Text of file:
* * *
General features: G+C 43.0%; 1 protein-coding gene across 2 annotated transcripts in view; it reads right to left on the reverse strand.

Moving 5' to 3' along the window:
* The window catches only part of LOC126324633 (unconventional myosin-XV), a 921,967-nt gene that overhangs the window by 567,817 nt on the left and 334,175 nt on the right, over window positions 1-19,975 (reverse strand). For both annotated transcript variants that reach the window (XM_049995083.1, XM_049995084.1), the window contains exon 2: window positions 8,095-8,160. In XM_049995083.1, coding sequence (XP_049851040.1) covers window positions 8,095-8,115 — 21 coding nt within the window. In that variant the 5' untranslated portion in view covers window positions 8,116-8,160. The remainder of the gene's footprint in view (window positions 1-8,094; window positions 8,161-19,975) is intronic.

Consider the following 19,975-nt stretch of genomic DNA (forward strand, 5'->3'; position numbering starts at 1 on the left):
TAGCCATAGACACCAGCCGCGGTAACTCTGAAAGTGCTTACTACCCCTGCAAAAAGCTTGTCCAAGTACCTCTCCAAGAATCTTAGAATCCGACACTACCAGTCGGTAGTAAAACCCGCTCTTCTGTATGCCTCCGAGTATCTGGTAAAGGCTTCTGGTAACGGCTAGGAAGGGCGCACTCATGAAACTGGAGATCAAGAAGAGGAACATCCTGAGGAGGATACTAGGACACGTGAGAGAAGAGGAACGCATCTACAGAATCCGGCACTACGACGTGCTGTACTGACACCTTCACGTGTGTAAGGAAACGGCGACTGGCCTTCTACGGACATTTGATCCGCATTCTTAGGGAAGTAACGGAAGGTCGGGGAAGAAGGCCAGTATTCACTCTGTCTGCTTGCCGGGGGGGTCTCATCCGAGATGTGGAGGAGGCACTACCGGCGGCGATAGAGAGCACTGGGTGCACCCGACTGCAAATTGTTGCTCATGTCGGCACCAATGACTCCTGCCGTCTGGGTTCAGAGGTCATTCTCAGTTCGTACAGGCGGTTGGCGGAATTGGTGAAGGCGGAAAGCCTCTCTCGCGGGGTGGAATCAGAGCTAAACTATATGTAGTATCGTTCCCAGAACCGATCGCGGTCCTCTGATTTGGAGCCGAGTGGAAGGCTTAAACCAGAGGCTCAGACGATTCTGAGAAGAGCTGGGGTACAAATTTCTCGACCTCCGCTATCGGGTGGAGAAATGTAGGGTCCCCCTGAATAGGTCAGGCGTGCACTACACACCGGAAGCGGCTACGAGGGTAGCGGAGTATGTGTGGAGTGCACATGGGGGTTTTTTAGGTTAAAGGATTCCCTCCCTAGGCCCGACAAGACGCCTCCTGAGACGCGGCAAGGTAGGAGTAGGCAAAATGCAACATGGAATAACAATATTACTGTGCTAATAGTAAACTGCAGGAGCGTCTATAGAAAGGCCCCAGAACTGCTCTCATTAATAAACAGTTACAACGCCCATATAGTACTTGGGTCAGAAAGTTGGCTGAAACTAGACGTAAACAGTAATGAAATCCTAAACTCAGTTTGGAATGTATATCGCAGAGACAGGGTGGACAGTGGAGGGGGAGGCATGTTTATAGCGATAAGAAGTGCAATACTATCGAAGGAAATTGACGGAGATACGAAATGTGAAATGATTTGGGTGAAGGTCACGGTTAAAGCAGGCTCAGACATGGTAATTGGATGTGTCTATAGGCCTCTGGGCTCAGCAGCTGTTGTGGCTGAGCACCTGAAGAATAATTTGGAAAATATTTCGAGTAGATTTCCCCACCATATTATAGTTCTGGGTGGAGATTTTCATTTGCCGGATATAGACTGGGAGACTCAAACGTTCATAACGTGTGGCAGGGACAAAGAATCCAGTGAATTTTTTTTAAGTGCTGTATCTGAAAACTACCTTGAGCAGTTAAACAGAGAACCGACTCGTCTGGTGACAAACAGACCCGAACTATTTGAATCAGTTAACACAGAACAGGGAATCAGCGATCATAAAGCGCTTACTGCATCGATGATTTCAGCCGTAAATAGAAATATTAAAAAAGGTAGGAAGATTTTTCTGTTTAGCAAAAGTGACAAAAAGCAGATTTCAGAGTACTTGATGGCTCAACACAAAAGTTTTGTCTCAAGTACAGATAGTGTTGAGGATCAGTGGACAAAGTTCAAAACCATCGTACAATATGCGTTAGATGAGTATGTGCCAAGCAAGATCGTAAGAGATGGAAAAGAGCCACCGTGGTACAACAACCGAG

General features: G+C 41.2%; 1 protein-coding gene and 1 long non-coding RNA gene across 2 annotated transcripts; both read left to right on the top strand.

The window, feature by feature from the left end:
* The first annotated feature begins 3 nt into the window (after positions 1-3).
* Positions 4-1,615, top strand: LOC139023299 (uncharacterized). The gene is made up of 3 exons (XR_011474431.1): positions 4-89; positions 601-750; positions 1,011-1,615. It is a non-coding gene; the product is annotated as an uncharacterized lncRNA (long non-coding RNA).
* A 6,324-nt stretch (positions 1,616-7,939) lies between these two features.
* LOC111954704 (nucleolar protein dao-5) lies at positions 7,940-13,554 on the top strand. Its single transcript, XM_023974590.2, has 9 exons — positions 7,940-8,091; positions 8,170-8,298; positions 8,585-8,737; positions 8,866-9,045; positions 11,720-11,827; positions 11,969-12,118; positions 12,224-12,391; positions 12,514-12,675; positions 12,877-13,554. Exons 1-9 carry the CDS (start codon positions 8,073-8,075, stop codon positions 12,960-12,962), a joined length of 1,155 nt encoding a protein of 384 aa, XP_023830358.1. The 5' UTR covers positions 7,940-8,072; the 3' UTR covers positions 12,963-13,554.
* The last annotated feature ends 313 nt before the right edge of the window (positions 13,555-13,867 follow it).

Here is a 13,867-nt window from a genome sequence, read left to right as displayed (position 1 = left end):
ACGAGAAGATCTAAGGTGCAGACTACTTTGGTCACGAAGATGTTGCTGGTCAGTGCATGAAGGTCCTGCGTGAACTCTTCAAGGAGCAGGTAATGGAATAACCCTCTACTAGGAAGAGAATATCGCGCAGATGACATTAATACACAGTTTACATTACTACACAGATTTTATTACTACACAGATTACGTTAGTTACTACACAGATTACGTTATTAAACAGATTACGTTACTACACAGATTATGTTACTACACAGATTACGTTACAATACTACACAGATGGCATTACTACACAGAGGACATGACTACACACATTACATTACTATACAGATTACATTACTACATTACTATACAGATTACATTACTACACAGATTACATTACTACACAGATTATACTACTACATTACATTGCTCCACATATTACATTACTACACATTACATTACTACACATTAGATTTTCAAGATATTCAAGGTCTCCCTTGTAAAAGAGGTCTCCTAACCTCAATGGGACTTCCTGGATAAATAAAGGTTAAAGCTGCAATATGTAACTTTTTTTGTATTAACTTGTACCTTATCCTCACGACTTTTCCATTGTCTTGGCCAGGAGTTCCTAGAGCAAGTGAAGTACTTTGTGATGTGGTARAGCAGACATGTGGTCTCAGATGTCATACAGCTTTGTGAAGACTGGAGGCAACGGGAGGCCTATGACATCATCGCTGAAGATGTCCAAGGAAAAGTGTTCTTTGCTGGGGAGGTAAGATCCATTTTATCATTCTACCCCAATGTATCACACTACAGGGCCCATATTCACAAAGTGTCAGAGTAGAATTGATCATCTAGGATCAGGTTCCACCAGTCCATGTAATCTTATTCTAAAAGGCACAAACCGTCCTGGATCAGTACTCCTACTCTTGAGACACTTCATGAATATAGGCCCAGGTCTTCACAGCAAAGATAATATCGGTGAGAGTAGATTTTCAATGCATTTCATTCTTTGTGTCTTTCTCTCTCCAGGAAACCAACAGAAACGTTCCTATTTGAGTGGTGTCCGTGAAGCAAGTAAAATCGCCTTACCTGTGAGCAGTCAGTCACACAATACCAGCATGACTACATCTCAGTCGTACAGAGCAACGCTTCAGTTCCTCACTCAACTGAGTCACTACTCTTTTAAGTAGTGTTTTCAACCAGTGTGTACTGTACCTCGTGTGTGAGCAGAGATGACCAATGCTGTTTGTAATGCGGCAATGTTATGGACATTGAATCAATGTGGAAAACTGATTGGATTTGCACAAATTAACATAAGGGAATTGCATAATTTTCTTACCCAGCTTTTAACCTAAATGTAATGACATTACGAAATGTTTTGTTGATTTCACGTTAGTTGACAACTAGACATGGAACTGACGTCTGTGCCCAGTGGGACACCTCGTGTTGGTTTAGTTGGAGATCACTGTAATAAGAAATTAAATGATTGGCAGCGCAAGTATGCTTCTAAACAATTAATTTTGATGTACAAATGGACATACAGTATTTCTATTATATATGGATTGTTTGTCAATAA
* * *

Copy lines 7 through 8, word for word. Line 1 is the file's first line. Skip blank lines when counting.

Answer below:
The window, feature by feature from the left end:
* The first annotated feature begins 3 nt into the window (after positions 1-3).